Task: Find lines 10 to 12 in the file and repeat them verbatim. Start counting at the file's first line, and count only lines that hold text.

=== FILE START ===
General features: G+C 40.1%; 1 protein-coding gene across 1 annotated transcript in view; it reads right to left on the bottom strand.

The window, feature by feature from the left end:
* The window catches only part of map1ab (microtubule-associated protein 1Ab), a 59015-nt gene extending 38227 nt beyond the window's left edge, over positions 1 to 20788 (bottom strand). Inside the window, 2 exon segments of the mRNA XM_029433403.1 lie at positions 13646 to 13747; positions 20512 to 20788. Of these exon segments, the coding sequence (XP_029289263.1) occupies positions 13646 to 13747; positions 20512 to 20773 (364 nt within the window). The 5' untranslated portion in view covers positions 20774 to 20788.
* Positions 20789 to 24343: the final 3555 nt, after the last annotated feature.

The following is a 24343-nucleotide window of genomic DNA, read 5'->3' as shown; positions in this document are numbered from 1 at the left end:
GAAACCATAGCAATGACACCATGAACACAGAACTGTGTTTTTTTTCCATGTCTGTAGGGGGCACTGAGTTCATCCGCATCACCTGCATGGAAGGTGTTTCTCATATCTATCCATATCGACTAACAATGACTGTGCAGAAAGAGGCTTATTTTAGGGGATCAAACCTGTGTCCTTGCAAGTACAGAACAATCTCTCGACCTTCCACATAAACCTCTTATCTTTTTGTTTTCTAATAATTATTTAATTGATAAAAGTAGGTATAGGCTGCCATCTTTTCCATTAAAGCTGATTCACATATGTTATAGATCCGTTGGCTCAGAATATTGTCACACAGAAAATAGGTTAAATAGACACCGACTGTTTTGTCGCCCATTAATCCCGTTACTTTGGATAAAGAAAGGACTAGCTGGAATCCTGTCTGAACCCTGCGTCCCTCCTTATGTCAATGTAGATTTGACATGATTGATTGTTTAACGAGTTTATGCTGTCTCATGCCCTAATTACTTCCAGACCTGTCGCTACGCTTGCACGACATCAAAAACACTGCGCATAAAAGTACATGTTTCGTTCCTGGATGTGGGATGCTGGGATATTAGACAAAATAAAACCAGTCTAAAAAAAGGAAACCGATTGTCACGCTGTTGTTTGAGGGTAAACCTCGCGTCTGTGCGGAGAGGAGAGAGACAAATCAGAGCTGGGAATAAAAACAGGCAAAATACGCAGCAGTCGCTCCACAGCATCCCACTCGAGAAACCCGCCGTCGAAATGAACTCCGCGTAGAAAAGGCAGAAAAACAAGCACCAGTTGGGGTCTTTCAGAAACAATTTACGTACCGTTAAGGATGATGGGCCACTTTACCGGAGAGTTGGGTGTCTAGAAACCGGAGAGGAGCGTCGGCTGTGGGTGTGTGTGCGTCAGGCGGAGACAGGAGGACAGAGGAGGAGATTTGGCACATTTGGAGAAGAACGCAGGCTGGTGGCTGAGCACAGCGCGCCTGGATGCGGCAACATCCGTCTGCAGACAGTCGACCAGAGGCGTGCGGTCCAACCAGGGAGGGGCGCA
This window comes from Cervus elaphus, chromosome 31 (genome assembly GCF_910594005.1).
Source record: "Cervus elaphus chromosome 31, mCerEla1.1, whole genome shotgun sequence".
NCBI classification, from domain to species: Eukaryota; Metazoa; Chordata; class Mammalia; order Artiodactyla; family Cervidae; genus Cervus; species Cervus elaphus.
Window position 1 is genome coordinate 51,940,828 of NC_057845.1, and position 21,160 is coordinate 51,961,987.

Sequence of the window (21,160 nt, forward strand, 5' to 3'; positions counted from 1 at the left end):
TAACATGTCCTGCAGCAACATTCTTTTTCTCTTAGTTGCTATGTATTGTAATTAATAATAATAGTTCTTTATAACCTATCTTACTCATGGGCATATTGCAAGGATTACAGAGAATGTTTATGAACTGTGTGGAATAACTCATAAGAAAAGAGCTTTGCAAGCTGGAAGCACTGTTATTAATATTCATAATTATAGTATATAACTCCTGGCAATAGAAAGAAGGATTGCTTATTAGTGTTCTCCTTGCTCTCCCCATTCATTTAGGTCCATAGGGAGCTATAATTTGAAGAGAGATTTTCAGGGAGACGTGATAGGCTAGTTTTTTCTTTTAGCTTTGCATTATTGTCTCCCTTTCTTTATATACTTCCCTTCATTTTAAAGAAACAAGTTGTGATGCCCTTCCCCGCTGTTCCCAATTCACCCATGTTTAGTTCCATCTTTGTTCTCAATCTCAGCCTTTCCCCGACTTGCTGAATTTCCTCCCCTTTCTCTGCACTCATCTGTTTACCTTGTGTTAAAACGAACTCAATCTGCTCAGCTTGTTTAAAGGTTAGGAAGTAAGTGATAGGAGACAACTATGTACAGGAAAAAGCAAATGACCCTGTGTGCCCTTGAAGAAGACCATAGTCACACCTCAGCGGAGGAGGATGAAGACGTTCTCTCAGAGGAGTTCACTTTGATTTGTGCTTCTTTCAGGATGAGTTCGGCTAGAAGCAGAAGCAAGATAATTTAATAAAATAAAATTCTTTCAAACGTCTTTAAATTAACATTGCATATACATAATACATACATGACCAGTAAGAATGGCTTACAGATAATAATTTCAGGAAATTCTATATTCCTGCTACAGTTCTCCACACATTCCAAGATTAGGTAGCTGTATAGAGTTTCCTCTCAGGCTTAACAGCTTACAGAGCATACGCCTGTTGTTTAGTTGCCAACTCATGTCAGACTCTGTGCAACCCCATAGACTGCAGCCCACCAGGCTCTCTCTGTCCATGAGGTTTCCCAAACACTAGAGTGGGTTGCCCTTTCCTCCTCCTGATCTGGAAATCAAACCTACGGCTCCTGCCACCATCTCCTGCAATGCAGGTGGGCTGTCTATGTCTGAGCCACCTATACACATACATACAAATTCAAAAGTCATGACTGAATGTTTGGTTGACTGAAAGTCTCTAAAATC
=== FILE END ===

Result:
Window position 1 is genome coordinate 51,940,828 of NC_057845.1, and position 21,160 is coordinate 51,961,987.

Sequence of the window (21,160 nt, forward strand, 5' to 3'; positions counted from 1 at the left end):
TAACATGTCCTGCAGCAACATTCTTTTTCTCTTAGTTGCTATGTATTGTAATTAATAATAATAGTTCTTTATAACCTATCTTACTCATGGGCATATTGCAAGGATTACAGAGAATGTTTATGAACTGTGTGGAATAACTCATAAGAAAAGAGCTTTGCAAGCTGGAAGCACTGTTATTAATATTCATAATTATAGTATATAACTCCTGGCAATAGAAAGAAGGATTGCTTATTAGTGTTCTCCTTGCTCTCCCCATTCATTTAGGTCCATAGGGAGCTATAATTTGAAGAGAGATTTTCAGGGAGACGTGATAGGCTAGTTTTTTCTTTTAGCTTTGCATTATTGTCTCCCTTTCTTTATATACTTCCCTTCATTTTAAAGAAACAAGTTGTGATGCCCTTCCCCGCTGTTCCCAATTCACCCATGTTTAGTTCCATCTTTGTTCTCAATCTCAGCCTTTCCCCGACTTGCTGAATTTCCTCCCCTTTCTCTGCACTCATCTGTTTACCTTGTGTTAAAACGAACTCAATCTGCTCAGCTTGTTTAAAGGTTAGGAAGTAAGTGATAGGAGACAACTATGTACAGGAAAAAGCAAATGACCCTGTGTGCCCTTGAAGAAGACCATAGTCACACCTCAGCGGAGGAGGATGAAGACGTTCTCTCAGAGGAGTTCACTTTGATTTGTGCTTCTTTCAGGATGAGTTCGGCTAGAAGCAGAAGCAAGATAATTTAATAAAATAAAATTCTTTCAAACGTCTTTAAATTAACATTGCATATACATAATACATACATGACCAGTAAGAATGGCTTACAGATAATAATTTCAGGAAATTCTATATTCCTGCTACAGTTCTCCACACATTCCAAGATTAGGTAGCTGTATAGAGTTTCCTCTCAGGCTTAACAGCTTACAGAGCATACGCCTGTTGTTTAGTTGCCAACTCATGTCAGACTCTGTGCAACCCCATAGACTGCAGCCCACCAGGCTCTCTCTGTCCATGAGGTTTCCCAAACACTAGAGTGGGTTGCCCTTTCCTCCTCCTGATCTGGAAATCAAACCTACGGCTCCTGCCACCATCTCCTGCAATGCAGGTGGGCTGTCTATGTCTGAGCCACCTATACACATACATACAAATTCAAAAGTCATGACTGAATGTTTGGTTGACTGAAAGTCTCTAAAATC